There have been numerous studies about the health effects of tea, but are there other benefits for the second most popular drink in the world? Today, we have so much on our plate that we have to maximize every minute of our day. That leaves us with a question: can tea make us more productive?
But first, let’s quickly cover what tea does for our health.
Tea’s health effects
One of the biggest reasons tea is seen as a healthy drink is because it contains a compound called catechin. It’s this catechin that provides tea all the healthy antioxidants that help heart health. A study from 1936 revealed catechin helped with the permeability of blood vessels, which helps blood flow.
Green tea catechins have been known to help regulate blood pressure as well. The same study showed a correlation between green tea catechins and the reduction of cholesterol.
But the research that gets the most attention is tea’s cancer-fighting abilities. Researchers found that both catechin and epigallocatechin gallate (EGCG) were responsible for the anti-cancer properties in green tea.
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Tea and productivity
Now that we’ve taken a quick look at the effects of tea on health, how does the drink affect productivity? The most obvious compound in tea that would seem to indicate the increase in productivity is caffeine. Tea and coffee offer drinkers repressed sleepiness due to the amount of caffeine in each drink. Brewed coffee, espresso, black tea and green tea offer the most caffeine per liquid ounce.
So the amount of caffeine that’s obtained between coffee and tea is about on par, with both drinks helping to combat fatigue. According to the BBC, “Caffeine is rightly prized by workers for combating fatigue, with a 2002 study of US Navy Seals showing the drug’s ability to override severe sleep deprivation.”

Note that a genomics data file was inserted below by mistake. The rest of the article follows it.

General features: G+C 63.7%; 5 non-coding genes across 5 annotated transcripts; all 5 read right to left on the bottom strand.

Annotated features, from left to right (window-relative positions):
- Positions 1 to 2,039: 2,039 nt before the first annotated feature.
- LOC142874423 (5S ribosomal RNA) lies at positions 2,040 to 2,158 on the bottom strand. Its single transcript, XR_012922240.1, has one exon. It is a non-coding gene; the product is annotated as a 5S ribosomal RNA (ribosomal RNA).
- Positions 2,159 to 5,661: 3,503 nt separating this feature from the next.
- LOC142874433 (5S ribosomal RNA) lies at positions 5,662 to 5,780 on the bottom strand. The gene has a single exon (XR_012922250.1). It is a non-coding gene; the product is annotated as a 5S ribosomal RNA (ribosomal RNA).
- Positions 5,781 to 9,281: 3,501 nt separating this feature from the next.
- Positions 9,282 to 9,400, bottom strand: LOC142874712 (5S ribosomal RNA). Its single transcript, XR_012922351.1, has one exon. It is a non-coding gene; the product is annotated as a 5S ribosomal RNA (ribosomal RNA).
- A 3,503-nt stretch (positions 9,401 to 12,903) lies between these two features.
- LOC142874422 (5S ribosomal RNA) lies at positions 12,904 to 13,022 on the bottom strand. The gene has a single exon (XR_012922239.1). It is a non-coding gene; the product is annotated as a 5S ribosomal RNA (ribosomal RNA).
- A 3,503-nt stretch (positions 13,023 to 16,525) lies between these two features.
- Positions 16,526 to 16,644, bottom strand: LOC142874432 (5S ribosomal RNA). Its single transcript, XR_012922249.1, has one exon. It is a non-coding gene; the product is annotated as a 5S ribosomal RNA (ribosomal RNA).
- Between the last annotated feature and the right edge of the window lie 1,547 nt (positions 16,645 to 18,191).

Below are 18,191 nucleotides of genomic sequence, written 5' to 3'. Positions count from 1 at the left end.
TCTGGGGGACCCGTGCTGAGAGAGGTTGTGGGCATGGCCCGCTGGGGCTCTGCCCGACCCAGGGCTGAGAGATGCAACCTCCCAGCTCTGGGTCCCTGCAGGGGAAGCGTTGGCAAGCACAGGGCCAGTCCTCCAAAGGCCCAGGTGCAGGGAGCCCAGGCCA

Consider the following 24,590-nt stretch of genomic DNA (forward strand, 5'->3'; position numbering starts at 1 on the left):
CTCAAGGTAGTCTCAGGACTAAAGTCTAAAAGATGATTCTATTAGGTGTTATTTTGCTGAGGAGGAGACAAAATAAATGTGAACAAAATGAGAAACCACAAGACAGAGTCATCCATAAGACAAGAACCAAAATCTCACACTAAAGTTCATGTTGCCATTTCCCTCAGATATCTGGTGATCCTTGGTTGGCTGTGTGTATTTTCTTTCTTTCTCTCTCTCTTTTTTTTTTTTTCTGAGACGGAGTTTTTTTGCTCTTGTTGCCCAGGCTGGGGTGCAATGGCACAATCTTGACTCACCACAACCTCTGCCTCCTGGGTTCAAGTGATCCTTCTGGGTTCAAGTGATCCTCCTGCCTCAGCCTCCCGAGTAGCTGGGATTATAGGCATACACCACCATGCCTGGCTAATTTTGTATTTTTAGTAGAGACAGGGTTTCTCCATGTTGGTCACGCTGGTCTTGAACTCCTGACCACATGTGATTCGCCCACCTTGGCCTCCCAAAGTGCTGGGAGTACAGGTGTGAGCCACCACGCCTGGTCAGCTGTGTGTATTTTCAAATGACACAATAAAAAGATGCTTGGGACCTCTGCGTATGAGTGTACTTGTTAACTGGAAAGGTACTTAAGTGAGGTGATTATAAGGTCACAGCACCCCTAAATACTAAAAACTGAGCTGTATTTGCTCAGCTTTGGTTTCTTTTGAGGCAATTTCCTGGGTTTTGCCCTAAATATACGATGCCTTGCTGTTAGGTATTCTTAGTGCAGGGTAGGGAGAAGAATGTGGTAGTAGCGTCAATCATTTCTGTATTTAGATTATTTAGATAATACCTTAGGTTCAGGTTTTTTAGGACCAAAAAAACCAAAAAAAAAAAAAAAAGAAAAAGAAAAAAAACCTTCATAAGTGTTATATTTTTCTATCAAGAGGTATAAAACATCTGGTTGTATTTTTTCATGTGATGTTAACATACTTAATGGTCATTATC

But the BBC examines a part of tea drinking that’s not often thought about. In order for workers to drink tea, they have to make it first. Since most tea is made in communal areas in the office like the break or lunch room, workers typically “lose” about 24 minutes per day making tea and chatting while on their tea breaks.
24 minutes may seem like a lot to the micro-managing boss, but it’s quite a small amount of time in a typical 8 hour work day. It’s difficult to measure how much productivity is actually gained or lost due to tea since there are many other factors at play. Emotion, diet and caffeine intake all affect how alert and ready to work someone is.
There’s undoubtedly a lot of research that supports the health benefits of tea. Caffeine is definitely useful in helping to suppress sleepiness, but productivity can’t be measured simply by how awake someone is. If someone’s workflow is inherently inefficient, they’re going to continue being unproductive, no matter how much tea or coffee you pump into them.
Tea also can’t replace sleep. “Don’t mistake caffeine for rest: caffeine makes you less tired like an afternoon nap or an extra hour of sleep might, but it won’t give you the depth of restoration or consolidation of memory that sleep provides,” says a Fast Company article researching the correlation between tea and productivity.
However, tea can help to clear your mind and relax the body via catechin and EGCGs. According to Dr. Natasha Turner writing for the Huffington Post, the theanine (an amino acid found in tea), can have the same effect as meditation.
“Theanine works by increasing the production of GABA in the brain. Similar to the effects of meditation, it also stimulates alpha brainwaves naturally associated with deep states of relaxation and enhanced mental clarity,” says Turner.
While tea might not the be the miraculous cure-all that we want, it offers a slew of calming and health benefits that make drinking a few cups of tea a day worth it.
Top image credit: Laura D’Alessandro via Flickr
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